New sensor systems to characterize effects the use of prosthetic sockets have on patient comfort and well-being are developed in the EU-funded project SocketSense led by the Royal Institute of Technology (KTH) in Stockholm. The sensor system consists of sensor elements, in the form of strips, integrated to the inner wall of the prosthetic socket and small electronic readout units placed on the outside of the socket.
A milestone was recently reached in the project where several sensor strips developed by the British company LussTech Ltd. and RISE where for the first time connected to the readout electronics developed by KTH, while measuring pressures inside a prosthetic socket test setup designed by Össur hf, a prosthetic provider company based in Iceland.
A workshop event was organized at RISE in Mölndal, Sweden to perform the milestone experiment but due to the international travel restrictions caused by the COVID-19 situation the workshop had to be conducted with key participants from Britain and Iceland connected digitally instead. A “camera man” filming the lab setup during the experiments made it possible for the British and Icelandic partners to support and contribute to the experiment.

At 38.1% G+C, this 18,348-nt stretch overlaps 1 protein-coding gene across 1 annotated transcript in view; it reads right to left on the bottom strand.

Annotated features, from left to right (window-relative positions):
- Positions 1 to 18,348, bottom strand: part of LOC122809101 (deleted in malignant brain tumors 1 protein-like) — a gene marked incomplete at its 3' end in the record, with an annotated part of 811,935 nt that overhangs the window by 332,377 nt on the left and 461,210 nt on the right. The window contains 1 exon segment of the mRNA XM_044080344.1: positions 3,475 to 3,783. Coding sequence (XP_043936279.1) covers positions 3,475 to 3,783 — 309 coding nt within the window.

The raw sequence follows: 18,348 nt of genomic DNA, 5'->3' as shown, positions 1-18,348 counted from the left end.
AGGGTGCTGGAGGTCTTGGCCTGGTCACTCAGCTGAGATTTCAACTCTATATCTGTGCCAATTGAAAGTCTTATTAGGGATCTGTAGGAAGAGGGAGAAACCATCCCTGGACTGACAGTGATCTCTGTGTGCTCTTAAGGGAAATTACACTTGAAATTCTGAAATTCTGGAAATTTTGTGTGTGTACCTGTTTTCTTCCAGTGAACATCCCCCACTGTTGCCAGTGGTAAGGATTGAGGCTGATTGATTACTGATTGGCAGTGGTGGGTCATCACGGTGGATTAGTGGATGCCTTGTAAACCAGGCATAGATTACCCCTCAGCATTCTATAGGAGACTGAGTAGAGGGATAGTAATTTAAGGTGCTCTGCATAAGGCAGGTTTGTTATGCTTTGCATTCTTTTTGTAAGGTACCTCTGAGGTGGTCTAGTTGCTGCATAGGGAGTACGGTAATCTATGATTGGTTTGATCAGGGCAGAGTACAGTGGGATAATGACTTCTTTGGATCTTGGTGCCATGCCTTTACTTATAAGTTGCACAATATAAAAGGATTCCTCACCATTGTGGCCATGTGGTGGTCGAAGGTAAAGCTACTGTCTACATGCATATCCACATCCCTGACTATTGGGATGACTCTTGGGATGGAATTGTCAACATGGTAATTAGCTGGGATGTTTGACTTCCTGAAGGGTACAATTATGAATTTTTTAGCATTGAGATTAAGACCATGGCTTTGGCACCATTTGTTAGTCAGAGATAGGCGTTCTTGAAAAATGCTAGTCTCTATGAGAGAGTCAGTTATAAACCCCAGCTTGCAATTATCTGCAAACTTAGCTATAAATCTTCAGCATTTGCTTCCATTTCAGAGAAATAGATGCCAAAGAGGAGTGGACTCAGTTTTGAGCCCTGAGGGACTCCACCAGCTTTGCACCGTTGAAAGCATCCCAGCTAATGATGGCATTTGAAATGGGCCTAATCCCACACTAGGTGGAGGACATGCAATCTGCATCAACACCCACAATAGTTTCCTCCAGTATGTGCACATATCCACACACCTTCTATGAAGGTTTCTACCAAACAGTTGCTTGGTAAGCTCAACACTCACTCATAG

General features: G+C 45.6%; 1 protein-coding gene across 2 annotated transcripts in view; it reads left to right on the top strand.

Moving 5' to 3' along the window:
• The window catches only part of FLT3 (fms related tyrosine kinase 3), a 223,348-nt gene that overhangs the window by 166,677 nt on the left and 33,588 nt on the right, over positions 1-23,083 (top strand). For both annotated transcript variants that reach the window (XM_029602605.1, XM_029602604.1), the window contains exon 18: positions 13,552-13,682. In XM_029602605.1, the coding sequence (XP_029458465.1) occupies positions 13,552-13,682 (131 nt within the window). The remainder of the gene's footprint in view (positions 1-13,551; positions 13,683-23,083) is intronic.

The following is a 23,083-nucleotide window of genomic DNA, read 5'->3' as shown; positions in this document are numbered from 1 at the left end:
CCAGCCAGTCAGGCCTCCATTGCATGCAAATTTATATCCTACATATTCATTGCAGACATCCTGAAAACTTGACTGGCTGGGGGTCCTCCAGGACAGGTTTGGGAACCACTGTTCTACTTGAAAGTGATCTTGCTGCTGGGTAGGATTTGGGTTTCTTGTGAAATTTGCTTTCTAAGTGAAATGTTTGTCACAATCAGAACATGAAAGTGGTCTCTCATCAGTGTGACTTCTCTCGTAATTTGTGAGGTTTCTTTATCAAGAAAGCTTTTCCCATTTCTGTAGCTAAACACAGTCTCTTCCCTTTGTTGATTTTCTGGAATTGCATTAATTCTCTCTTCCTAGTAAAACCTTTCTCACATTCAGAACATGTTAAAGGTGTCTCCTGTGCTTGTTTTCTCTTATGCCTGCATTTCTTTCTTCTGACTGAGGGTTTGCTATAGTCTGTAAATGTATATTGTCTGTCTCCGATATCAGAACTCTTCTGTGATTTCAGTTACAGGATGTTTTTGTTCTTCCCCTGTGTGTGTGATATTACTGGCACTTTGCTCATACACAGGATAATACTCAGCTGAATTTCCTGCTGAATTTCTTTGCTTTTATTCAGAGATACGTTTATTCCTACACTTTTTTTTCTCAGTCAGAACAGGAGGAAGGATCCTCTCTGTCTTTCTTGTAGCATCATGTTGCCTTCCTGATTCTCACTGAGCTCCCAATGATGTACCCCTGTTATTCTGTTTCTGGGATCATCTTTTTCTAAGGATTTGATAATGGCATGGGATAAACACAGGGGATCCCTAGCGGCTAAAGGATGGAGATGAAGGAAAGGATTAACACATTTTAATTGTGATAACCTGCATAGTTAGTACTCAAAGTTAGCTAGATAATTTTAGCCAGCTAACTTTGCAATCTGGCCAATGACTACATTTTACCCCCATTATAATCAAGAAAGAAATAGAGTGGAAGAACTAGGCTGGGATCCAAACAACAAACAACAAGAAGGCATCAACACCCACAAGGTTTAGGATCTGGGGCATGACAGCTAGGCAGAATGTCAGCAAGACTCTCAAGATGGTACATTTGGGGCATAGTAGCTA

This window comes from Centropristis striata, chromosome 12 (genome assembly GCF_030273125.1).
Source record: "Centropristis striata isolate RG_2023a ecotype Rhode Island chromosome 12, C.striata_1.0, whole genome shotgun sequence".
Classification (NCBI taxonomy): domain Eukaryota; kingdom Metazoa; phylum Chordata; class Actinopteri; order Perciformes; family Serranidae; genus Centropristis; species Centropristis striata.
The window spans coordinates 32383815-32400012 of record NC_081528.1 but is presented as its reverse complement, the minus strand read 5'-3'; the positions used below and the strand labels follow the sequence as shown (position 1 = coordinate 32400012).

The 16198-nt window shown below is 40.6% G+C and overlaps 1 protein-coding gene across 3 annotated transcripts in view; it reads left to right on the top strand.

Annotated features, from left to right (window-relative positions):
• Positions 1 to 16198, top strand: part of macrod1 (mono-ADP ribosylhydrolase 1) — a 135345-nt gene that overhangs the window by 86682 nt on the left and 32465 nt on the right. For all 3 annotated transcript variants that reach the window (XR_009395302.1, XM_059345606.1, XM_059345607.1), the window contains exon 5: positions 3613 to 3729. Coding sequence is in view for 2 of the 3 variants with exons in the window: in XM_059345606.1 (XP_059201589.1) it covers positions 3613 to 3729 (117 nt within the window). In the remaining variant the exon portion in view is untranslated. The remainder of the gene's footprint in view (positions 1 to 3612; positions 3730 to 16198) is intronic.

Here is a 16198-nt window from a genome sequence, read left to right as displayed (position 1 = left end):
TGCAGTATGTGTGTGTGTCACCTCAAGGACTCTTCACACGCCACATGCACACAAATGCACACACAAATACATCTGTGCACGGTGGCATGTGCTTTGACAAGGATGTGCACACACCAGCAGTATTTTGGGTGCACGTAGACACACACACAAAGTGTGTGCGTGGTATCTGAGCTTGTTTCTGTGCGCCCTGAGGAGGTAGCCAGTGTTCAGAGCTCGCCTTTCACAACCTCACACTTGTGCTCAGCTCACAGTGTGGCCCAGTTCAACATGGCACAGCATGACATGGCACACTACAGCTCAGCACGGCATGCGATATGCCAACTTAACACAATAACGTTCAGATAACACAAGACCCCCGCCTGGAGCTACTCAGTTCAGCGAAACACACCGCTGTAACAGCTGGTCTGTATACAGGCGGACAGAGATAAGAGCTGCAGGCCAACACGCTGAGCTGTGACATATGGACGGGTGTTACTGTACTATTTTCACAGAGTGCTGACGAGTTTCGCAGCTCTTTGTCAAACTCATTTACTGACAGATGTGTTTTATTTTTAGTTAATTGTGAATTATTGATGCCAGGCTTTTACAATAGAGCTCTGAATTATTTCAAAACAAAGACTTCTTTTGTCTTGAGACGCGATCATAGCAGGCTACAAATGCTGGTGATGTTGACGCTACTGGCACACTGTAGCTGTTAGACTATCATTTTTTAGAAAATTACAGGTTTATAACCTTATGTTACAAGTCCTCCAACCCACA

“We managed to connect and measure a response from three sensor strips in parallel and I think we managed to communicate almost as efficiently as if the colleagues from LussTech and Össur were in the lab with us.”, says Valter Dejke the researcher responsible for the sensor tests at RISE.
This first test was only the beginning of a test campaign where the sensor response will be characterized in detail to understand the system performance. Later in the project tests on patients will be conducted using the sensor systems to map discomfort and effects caused by pressure and shear forces on the residual limb inside the prosthetic socket. These results will be an important contribution to the overall goal of improving the comfort of prosthetic sockets, and thereby ideally also improving the quality of life for the population of lower-limb amputees.
Other partners in the project are TWI Hellas (Greece), Teeside University (UK), South Tees Hospital (UK), Servicio Andaluz De Salud (Spain), and Nuromedia Gmbh (Germany). The project is funded by the European Commission under contract 825429.